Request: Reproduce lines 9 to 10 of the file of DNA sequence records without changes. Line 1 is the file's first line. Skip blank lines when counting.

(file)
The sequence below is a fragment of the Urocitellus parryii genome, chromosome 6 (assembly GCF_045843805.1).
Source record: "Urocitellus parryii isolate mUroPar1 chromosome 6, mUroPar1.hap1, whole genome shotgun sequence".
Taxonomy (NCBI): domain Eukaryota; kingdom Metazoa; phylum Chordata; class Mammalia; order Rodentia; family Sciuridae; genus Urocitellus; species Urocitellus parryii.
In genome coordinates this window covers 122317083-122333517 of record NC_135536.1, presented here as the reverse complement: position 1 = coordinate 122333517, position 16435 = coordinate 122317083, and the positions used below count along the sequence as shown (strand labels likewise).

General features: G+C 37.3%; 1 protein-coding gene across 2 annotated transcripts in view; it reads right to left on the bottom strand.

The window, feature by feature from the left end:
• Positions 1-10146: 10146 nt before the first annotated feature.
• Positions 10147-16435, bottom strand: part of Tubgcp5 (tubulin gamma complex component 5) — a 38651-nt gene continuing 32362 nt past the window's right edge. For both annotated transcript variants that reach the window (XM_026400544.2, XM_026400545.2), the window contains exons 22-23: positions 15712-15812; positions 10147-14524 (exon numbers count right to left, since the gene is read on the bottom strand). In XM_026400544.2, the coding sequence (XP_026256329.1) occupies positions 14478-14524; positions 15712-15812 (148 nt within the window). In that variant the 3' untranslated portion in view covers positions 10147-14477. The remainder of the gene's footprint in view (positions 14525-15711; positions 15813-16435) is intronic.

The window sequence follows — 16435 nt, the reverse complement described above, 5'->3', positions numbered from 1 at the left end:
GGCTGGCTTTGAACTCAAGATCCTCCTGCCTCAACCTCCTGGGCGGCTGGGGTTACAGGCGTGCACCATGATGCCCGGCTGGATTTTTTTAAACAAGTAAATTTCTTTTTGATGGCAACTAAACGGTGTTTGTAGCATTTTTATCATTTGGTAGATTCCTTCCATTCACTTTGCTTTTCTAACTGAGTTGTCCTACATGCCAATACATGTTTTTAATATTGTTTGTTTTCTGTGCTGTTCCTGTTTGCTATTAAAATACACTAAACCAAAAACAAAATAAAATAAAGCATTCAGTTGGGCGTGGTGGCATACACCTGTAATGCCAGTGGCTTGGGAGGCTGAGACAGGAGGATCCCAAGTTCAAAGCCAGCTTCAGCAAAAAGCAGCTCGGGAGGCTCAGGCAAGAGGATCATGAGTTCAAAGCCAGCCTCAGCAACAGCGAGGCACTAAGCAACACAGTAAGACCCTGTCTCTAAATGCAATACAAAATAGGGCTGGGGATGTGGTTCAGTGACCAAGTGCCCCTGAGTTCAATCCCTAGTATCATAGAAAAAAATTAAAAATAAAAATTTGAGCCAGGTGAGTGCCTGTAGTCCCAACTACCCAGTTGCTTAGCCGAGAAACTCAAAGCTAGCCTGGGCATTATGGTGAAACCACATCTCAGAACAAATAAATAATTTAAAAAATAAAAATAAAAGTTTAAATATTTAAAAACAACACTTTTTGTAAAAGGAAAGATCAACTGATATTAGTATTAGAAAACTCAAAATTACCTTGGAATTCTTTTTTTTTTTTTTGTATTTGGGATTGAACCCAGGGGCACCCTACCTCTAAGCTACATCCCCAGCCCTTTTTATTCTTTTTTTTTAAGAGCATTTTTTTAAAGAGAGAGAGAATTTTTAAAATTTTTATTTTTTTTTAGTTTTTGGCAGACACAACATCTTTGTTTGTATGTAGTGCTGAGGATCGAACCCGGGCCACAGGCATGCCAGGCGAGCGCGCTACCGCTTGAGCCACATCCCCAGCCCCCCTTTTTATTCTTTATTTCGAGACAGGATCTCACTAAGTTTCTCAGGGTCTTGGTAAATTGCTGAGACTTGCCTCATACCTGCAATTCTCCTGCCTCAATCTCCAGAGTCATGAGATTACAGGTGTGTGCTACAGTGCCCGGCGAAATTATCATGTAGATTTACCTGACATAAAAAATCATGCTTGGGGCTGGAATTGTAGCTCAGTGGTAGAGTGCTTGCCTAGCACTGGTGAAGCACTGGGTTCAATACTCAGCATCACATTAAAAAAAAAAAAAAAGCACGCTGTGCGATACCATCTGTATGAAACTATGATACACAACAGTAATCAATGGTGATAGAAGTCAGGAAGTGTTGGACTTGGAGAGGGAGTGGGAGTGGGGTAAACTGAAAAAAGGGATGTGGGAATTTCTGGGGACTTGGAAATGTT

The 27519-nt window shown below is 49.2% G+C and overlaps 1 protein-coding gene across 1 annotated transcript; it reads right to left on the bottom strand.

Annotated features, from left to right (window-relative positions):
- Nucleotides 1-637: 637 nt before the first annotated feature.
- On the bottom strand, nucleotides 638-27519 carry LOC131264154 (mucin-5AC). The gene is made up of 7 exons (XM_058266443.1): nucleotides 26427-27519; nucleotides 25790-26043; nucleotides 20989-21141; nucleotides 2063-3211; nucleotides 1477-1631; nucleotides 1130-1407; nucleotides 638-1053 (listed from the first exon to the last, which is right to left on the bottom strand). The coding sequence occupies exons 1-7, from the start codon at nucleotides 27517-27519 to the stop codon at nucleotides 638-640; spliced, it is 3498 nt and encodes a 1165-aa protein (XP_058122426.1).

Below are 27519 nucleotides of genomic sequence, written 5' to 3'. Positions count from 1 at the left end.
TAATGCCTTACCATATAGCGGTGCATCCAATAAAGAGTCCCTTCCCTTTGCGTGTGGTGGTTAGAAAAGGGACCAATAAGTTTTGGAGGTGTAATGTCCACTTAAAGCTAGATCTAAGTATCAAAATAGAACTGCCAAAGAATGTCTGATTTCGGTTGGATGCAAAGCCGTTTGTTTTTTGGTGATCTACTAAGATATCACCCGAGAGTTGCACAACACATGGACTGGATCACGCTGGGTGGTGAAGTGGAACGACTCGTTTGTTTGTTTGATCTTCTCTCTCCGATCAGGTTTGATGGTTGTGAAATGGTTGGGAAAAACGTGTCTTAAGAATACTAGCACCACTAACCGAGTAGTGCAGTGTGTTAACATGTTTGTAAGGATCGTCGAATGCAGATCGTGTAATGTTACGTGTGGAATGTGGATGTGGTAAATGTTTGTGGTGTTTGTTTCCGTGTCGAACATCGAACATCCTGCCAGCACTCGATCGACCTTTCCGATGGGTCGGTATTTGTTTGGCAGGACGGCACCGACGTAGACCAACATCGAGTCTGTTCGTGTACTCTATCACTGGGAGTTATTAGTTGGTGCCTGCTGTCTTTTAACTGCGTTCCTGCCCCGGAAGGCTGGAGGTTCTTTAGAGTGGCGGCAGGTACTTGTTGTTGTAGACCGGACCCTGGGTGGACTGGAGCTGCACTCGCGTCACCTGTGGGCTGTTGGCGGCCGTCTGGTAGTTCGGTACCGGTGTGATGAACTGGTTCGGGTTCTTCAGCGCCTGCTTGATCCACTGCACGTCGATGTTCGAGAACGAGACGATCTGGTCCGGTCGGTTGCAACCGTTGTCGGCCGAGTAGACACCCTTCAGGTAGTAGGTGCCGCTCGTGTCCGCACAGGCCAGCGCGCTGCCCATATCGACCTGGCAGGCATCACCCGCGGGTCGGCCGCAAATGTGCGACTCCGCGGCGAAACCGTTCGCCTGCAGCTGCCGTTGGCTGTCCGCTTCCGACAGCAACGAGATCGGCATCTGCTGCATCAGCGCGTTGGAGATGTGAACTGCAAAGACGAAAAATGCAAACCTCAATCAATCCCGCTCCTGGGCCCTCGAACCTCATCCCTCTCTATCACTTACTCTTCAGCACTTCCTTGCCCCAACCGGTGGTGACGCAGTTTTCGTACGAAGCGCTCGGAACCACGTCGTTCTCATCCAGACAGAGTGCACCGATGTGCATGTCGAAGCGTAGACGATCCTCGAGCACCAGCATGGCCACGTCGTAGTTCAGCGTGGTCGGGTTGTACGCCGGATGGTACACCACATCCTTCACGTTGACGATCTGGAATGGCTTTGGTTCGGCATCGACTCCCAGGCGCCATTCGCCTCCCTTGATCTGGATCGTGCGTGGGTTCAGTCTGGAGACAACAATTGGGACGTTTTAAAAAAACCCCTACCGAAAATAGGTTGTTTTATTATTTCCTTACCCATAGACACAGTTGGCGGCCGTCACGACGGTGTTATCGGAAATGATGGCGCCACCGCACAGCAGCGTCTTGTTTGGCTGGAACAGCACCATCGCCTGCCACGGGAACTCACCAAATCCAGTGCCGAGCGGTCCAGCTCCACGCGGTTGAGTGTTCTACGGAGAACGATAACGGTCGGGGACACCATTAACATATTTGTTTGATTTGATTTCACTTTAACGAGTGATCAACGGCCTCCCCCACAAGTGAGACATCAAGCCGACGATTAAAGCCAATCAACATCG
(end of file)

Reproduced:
The window sequence follows — 16435 nt, the reverse complement described above, 5'->3', positions numbered from 1 at the left end:
GGCTGGCTTTGAACTCAAGATCCTCCTGCCTCAACCTCCTGGGCGGCTGGGGTTACAGGCGTGCACCATGATGCCCGGCTGGATTTTTTTAAACAAGTAAATTTCTTTTTGATGGCAACTAAACGGTGTTTGTAGCATTTTTATCATTTGGTAGATTCCTTCCATTCACTTTGCTTTTCTAACTGAGTTGTCCTACATGCCAATACATGTTTTTAATATTGTTTGTTTTCTGTGCTGTTCCTGTTTGCTATTAAAATACACTAAACCAAAAACAAAATAAAATAAAGCATTCAGTTGGGCGTGGTGGCATACACCTGTAATGCCAGTGGCTTGGGAGGCTGAGACAGGAGGATCCCAAGTTCAAAGCCAGCTTCAGCAAAAAGCAGCTCGGGAGGCTCAGGCAAGAGGATCATGAGTTCAAAGCCAGCCTCAGCAACAGCGAGGCACTAAGCAACACAGTAAGACCCTGTCTCTAAATGCAATACAAAATAGGGCTGGGGATGTGGTTCAGTGACCAAGTGCCCCTGAGTTCAATCCCTAGTATCATAGAAAAAAATTAAAAATAAAAATTTGAGCCAGGTGAGTGCCTGTAGTCCCAACTACCCAGTTGCTTAGCCGAGAAACTCAAAGCTAGCCTGGGCATTATGGTGAAACCACATCTCAGAACAAATAAATAATTTAAAAAATAAAAATAAAAGTTTAAATATTTAAAAACAACACTTTTTGTAAAAGGAAAGATCAACTGATATTAGTATTAGAAAACTCAAAATTACCTTGGAATTCTTTTTTTTTTTTTTGTATTTGGGATTGAACCCAGGGGCACCCTACCTCTAAGCTACATCCCCAGCCCTTTTTATTCTTTTTTTTTAAGAGCATTTTTTTAAAGAGAGAGAGAATTTTTAAAATTTTTATTTTTTTTTAGTTTTTGGCAGACACAACATCTTTGTTTGTATGTAGTGCTGAGGATCGAACCCGGGCCACAGGCATGCCAGGCGAGCGCGCTACCGCTTGAGCCACATCCCCAGCCCCCCTTTTTATTCTTTATTTCGAGACAGGATCTCACTAAGTTTCTCAGGGTCTTGGTAAATTGCTGAGACTTGCCTCATACCTGCAATTCTCCTGCCTCAATCTCCAGAGTCATGAGATTACAGGTGTGTGCTACAGTGCCCGGCGAAATTATCATGTAGATTTACCTGACATAAAAAATCATGCTTGGGGCTGGAATTGTAGCTCAGTGGTAGAGTGCTTGCCTAGCACTGGTGAAGCACTGGGTTCAATACTCAGCATCACATTAAAAAAAAAAAAAAAGCACGCTGTGCGATACCATCTGTATGAAACTATGATACACAACAGTAATCAATGGTGATAGAAGTCAGGAAGTGTTGGACTTGGAGAGGGAGTGGGAGTGGGGTAAACTGAAAAAAGGGATGTGGGAATTTCTGGGGACTTGGAAATGTT